The University of Fort Hare failed speech therapy students
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A group of students at the University of Forte Hare who registered to study speech therapy, a four-year course between 2018 and 2019, have been failed by the university. The students were told that the qualification doesn’t meet Health Professions Council of South Africa standards.

A student who wants to remain anonymous said she’s a student from the second group in 2019. The problem started when the first group who registered in 2018 didn’t graduate in 2022. The second group was hopeful that the problem would be resolved and the students would continue studying.

In October 2022, the first group was asked to redo their exams, and in December of the same year, the students were told that in 2023 they needed to attend a 6-month program, but still the students didn’t meet the HPCSA standards.

The second cohort was due to graduate in 2023, and the students were waiting for feedback from HPCSA. In March 2023, the HPCSA told the students that the curriculum didn’t meet the standards, the university lacked lecturers, it lacked adequate infrastructure, and it had no clinic for the students to do their practical; they had to use classrooms.

Professor Lebogang Ramma, the chairperson of the speech, language, and hearing board, says there is a solution, and they’ve started working on it. The professor further highlights that the only problem is how much importance the University of Fort Hare places on this matter.

Mr. Ramma cites that the problem was highlighted as early as the start of the program. The professor says they couldn’t go to the site to see what’s happening until 2021, when the first group of students were about to graduate. That’s when a lot of issues came to the surface. It was determined that the institution shouldn’t register the students for 2023; however, the University of Fort Hare has registered speech therapy students for 2023.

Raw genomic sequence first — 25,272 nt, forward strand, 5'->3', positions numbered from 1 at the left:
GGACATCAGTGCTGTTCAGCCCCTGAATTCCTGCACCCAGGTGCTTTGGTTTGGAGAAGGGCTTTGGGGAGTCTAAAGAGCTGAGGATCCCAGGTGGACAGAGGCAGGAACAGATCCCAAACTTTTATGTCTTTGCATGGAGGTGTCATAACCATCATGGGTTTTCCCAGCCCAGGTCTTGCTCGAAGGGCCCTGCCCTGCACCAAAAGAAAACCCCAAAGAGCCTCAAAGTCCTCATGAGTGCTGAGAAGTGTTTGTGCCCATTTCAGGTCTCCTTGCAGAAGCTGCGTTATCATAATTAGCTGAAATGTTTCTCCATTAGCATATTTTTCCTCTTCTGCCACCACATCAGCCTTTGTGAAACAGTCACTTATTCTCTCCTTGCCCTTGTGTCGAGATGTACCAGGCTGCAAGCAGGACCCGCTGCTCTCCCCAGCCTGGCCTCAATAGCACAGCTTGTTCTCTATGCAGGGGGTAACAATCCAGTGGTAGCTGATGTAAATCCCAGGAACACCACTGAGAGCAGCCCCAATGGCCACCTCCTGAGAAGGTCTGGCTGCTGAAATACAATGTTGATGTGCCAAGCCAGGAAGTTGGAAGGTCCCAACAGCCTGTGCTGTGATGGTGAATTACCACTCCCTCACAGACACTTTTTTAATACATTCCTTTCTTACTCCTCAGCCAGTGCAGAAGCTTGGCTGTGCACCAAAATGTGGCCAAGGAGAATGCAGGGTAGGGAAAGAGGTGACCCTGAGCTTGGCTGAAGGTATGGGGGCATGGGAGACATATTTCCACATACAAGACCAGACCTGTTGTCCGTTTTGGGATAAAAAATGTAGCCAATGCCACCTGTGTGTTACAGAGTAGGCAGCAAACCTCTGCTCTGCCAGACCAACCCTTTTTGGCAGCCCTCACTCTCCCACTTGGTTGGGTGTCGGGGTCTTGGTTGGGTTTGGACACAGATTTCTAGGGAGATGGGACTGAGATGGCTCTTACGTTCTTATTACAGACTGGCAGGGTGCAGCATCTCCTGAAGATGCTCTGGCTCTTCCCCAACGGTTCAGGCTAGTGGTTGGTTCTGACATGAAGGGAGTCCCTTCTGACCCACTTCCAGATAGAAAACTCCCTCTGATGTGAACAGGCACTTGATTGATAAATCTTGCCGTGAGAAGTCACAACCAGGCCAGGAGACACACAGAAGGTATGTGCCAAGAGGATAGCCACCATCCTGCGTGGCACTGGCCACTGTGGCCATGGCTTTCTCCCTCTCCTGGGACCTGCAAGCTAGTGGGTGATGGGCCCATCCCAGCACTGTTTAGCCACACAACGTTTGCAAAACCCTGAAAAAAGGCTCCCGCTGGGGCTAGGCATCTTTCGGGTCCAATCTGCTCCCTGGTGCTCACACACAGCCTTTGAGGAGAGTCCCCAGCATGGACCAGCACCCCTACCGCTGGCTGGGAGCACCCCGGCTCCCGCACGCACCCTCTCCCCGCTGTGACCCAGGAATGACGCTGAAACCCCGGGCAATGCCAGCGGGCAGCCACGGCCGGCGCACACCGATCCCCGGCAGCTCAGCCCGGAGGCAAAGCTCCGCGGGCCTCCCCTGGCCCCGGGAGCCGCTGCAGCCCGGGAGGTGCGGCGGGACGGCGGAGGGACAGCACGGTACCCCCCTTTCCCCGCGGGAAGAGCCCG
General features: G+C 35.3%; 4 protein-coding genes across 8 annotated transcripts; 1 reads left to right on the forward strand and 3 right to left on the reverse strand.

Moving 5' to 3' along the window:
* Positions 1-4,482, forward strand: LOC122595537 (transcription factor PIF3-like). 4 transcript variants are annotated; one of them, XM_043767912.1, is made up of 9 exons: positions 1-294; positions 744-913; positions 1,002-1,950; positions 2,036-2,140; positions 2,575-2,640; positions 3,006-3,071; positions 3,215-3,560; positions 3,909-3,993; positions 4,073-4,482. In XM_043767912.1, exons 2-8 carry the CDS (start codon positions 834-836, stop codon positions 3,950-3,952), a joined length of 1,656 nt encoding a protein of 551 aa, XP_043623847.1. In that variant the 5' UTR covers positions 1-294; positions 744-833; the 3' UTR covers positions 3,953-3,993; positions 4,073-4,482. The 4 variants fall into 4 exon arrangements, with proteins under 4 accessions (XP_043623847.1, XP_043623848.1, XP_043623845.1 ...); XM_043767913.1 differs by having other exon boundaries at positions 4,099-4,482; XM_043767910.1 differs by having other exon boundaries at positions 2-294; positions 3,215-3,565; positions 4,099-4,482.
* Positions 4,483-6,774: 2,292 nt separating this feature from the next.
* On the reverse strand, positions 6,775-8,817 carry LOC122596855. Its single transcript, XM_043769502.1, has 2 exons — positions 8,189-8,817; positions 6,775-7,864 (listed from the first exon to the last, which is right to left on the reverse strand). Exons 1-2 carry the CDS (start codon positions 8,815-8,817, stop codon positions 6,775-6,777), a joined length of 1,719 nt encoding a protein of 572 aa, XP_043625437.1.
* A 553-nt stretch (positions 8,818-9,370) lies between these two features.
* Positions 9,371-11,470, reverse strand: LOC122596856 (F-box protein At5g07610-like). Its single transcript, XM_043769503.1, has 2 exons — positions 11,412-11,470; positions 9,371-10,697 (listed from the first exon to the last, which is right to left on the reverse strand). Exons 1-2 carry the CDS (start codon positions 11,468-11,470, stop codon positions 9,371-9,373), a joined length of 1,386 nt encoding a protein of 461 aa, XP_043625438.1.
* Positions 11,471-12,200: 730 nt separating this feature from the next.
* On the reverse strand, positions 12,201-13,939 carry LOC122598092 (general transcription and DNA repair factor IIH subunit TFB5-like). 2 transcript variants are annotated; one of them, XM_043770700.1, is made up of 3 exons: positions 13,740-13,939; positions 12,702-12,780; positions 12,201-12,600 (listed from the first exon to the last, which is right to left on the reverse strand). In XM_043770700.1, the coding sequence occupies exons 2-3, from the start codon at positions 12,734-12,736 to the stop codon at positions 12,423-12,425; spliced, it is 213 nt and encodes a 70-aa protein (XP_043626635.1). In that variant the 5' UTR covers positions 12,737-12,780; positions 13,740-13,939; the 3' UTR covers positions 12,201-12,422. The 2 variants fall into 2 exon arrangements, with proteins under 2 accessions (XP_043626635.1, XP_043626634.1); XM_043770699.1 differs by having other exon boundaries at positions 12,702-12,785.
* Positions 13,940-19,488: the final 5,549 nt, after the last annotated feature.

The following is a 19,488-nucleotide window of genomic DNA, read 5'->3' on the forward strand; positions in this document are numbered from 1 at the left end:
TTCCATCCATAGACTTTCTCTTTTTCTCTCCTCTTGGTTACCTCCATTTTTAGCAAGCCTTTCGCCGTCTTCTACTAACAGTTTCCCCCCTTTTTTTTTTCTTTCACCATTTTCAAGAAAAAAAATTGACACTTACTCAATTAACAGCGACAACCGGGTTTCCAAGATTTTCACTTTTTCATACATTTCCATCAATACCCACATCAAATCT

A number of interventions were put in place to assist the university, and the institution had the support of the entire profession, including Wits University, the University of Pretoria, and the University of KwaZulu-Natal, which went to Fort Hare to try to assist. However,  the professor says that Fort Hare hasn’t done much to take advantage of the assistance. The professor says at the end of the year they assessed the students who went to the six-month program. At the moment, we are waiting for the results to make a decision about whether the students are being registered with HPCSA.

This matter has become complex to the point where parents had a meeting with the university. Guardian Report spoke to the Fort Hare spokesperson, and up until today, we have been waiting for their response.

The SRC says, “We are currently gathering some facts around the issue, and there’s new information that is arising. Therefore, we are avoiding a case whereby we make comments to any media house without having facts and full information about the issue. As we speak, we are communicating with the office of planning and quality assurance to verify some facts before we utter our comments. We have also secured a meeting with the faculty of health science and have requested an urgent meeting with the Health Professions Council of South Africa standards and the South African Qualifications Authority.”

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